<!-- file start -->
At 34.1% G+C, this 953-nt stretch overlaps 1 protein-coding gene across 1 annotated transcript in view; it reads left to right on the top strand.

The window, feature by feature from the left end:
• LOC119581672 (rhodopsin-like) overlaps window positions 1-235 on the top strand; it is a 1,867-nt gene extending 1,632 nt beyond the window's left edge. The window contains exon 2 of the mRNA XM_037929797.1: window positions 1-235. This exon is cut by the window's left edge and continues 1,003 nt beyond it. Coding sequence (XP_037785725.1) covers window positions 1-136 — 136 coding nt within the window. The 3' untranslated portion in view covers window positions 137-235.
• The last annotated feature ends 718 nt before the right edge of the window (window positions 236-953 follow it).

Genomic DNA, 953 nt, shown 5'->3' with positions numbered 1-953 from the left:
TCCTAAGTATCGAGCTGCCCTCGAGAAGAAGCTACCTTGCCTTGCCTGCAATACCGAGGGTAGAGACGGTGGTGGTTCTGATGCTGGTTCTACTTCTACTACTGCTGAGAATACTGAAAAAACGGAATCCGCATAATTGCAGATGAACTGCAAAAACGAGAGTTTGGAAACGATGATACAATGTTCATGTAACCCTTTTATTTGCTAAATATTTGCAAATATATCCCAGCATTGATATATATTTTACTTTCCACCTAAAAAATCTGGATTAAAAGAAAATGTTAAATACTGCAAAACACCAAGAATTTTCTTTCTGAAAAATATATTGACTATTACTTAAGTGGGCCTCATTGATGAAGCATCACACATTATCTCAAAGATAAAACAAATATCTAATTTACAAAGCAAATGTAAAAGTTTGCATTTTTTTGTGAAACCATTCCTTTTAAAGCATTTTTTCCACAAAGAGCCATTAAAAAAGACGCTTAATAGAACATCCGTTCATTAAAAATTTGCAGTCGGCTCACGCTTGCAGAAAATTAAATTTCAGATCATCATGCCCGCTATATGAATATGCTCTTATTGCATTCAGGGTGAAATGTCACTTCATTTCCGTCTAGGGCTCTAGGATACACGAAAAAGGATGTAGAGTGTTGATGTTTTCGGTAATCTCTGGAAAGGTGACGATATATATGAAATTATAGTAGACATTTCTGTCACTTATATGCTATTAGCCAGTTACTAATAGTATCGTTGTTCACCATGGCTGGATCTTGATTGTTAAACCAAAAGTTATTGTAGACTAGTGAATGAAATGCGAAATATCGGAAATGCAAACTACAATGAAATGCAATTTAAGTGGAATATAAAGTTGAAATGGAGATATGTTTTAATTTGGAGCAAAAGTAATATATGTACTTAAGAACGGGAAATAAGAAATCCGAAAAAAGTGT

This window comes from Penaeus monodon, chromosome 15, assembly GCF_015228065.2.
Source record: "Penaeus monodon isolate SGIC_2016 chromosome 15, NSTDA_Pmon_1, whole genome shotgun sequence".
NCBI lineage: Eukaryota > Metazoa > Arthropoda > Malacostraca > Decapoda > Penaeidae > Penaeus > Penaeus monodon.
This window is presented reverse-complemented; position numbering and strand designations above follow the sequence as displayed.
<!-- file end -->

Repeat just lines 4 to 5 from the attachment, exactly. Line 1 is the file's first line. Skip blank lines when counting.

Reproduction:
• The last annotated feature ends 718 nt before the right edge of the window (window positions 236-953 follow it).

Genomic DNA, 953 nt, shown 5'->3' with positions numbered 1-953 from the left: